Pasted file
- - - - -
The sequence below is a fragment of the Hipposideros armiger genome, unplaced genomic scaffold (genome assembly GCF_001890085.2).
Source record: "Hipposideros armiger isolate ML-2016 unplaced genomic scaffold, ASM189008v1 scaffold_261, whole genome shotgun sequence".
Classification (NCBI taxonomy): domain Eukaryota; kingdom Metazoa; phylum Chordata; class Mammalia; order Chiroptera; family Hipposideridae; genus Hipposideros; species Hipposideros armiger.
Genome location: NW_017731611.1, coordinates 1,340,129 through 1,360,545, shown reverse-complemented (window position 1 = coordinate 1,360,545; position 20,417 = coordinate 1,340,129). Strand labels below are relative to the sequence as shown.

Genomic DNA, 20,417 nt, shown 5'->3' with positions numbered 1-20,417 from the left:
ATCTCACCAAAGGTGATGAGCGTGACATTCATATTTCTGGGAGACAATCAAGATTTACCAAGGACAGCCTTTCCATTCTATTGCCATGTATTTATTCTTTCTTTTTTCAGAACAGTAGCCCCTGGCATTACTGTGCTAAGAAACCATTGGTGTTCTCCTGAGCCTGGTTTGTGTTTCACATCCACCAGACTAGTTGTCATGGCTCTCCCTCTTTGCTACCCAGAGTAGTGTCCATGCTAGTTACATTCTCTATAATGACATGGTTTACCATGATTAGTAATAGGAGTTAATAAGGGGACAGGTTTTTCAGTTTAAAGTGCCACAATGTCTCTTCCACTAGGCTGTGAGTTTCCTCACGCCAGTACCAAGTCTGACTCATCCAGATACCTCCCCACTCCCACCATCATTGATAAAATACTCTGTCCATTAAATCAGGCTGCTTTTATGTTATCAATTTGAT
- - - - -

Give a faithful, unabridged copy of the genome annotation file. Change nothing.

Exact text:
The sequence below is a fragment of the Hipposideros armiger genome, unplaced genomic scaffold (genome assembly GCF_001890085.2).
Source record: "Hipposideros armiger isolate ML-2016 unplaced genomic scaffold, ASM189008v1 scaffold_261, whole genome shotgun sequence".
Classification (NCBI taxonomy): domain Eukaryota; kingdom Metazoa; phylum Chordata; class Mammalia; order Chiroptera; family Hipposideridae; genus Hipposideros; species Hipposideros armiger.
Genome location: NW_017731611.1, coordinates 1,340,129 through 1,360,545, shown reverse-complemented (window position 1 = coordinate 1,360,545; position 20,417 = coordinate 1,340,129). Strand labels below are relative to the sequence as shown.

Genomic DNA, 20,417 nt, shown 5'->3' with positions numbered 1-20,417 from the left:
ATCTCACCAAAGGTGATGAGCGTGACATTCATATTTCTGGGAGACAATCAAGATTTACCAAGGACAGCCTTTCCATTCTATTGCCATGTATTTATTCTTTCTTTTTTCAGAACAGTAGCCCCTGGCATTACTGTGCTAAGAAACCATTGGTGTTCTCCTGAGCCTGGTTTGTGTTTCACATCCACCAGACTAGTTGTCATGGCTCTCCCTCTTTGCTACCCAGAGTAGTGTCCATGCTAGTTACATTCTCTATAATGACATGGTTTACCATGATTAGTAATAGGAGTTAATAAGGGGACAGGTTTTTCAGTTTAAAGTGCCACAATGTCTCTTCCACTAGGCTGTGAGTTTCCTCACGCCAGTACCAAGTCTGACTCATCCAGATACCTCCCCACTCCCACCATCATTGATAAAATACTCTGTCCATTAAATCAGGCTGCTTTTATGTTATCAATTTGAT